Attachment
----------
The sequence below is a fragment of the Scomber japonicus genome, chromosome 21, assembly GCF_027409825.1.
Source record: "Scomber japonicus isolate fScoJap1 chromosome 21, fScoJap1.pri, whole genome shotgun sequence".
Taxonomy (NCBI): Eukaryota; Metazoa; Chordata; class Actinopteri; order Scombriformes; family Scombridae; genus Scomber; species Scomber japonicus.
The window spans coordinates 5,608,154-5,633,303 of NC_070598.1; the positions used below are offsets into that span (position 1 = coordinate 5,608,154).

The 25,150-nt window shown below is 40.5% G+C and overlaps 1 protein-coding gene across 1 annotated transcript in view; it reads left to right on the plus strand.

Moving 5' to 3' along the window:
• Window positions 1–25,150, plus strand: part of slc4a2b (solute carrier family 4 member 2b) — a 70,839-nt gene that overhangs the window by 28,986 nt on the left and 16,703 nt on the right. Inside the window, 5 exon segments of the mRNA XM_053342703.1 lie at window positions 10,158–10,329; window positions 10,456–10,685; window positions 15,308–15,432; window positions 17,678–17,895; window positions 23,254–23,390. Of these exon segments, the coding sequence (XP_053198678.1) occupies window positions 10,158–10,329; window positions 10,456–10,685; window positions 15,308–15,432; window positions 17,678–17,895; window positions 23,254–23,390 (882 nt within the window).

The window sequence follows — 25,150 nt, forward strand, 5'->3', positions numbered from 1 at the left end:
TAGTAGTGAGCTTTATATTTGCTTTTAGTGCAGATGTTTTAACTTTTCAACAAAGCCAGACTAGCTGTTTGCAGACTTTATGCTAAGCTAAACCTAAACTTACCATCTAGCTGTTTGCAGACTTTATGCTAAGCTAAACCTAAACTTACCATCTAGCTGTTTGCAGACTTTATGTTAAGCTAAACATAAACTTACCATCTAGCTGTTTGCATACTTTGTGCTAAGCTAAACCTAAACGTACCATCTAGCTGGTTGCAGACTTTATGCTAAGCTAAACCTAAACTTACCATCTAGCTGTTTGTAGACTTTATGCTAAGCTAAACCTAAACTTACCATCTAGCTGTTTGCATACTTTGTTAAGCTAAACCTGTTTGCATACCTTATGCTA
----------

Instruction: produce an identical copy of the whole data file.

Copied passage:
The sequence below is a fragment of the Scomber japonicus genome, chromosome 21, assembly GCF_027409825.1.
Source record: "Scomber japonicus isolate fScoJap1 chromosome 21, fScoJap1.pri, whole genome shotgun sequence".
Taxonomy (NCBI): Eukaryota; Metazoa; Chordata; class Actinopteri; order Scombriformes; family Scombridae; genus Scomber; species Scomber japonicus.
The window spans coordinates 5,608,154-5,633,303 of NC_070598.1; the positions used below are offsets into that span (position 1 = coordinate 5,608,154).

The 25,150-nt window shown below is 40.5% G+C and overlaps 1 protein-coding gene across 1 annotated transcript in view; it reads left to right on the plus strand.

Moving 5' to 3' along the window:
• Window positions 1–25,150, plus strand: part of slc4a2b (solute carrier family 4 member 2b) — a 70,839-nt gene that overhangs the window by 28,986 nt on the left and 16,703 nt on the right. Inside the window, 5 exon segments of the mRNA XM_053342703.1 lie at window positions 10,158–10,329; window positions 10,456–10,685; window positions 15,308–15,432; window positions 17,678–17,895; window positions 23,254–23,390. Of these exon segments, the coding sequence (XP_053198678.1) occupies window positions 10,158–10,329; window positions 10,456–10,685; window positions 15,308–15,432; window positions 17,678–17,895; window positions 23,254–23,390 (882 nt within the window).

The window sequence follows — 25,150 nt, forward strand, 5'->3', positions numbered from 1 at the left end:
TAGTAGTGAGCTTTATATTTGCTTTTAGTGCAGATGTTTTAACTTTTCAACAAAGCCAGACTAGCTGTTTGCAGACTTTATGCTAAGCTAAACCTAAACTTACCATCTAGCTGTTTGCAGACTTTATGCTAAGCTAAACCTAAACTTACCATCTAGCTGTTTGCAGACTTTATGTTAAGCTAAACATAAACTTACCATCTAGCTGTTTGCATACTTTGTGCTAAGCTAAACCTAAACGTACCATCTAGCTGGTTGCAGACTTTATGCTAAGCTAAACCTAAACTTACCATCTAGCTGTTTGTAGACTTTATGCTAAGCTAAACCTAAACTTACCATCTAGCTGTTTGCATACTTTGTTAAGCTAAACCTGTTTGCATACCTTATGCTA